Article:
March 4, 2013
The Sydney Morning Herald, Environment
It’s a battle over billions, but both sides agree plastic bottle sales are falling
Bottled water producers are facing increasing pressure as the product falls from favour among the industry’s most loyal buyers.
Figures provided to Fairfax by Roy Morgan Research show that in the 12 months to September last year 30 per cent of 25- to 34-year-olds said they drank bottled water, compared with 36 per cent in 2007. In the 14 to 25 age group, 33 per cent drank bottled water compared with 35 per cent in 2007.
The industry’s opponents believe the numbers show a tipping point has been reached, and bottled water sales will fall as people learn more about a product that is, according to Clean Up Australia chief Ian Kiernan, ”a bloody disgrace”.
The Australasian Bottled Water Institute claims volume growth is expected to be between 7 and 8 per cent this year, but concedes there has been a marked drop in the number of young people buying the product.
”We think it’s due to a number of reasons,” says the institute’s chief executive, Geoff Parker. ”Maturity of the category is part of it, the anti-bottled water detractors are good in their messaging, and other categories within health and wellness, such as iced teas, are doing very well.”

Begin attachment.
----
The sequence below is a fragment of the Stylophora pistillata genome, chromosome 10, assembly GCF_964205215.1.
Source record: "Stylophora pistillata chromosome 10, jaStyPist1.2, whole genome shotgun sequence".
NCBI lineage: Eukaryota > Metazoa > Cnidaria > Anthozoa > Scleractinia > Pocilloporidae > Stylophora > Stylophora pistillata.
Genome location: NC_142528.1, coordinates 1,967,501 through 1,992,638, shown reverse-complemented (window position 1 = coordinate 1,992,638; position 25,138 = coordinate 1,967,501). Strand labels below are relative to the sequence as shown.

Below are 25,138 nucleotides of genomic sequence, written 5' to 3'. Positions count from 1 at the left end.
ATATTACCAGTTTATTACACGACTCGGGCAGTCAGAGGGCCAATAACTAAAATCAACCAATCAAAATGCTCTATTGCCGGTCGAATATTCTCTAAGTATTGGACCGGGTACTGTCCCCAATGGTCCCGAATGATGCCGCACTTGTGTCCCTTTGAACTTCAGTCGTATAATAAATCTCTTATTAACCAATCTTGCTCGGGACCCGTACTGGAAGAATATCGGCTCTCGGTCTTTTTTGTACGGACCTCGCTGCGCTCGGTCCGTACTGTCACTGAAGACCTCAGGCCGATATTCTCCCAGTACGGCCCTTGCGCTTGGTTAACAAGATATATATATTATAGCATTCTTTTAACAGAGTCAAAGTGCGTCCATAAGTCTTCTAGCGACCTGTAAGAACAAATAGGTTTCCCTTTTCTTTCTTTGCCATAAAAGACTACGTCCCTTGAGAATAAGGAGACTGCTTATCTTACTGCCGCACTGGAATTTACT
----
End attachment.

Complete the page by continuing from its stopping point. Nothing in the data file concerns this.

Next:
aquafil Water Refill Stations and Drinking Fountains
Water is essential for healthy living and is crucial for sporting, mental and academic performances. Tap water represents value for money as it’s cheaper for the community than buying plastic water bottles or other soft drinks.
The aquafil range of Water Bottle Refill Stations and Drinking Fountains serve as a dynamic educational tool in the fight to reduce plastic waste and conserve precious resources. Full colour graphics are available on most of the aquafil range and are a valuable educational tool in helping promote a sustainable way of living and encouraging a healthy lifestyle.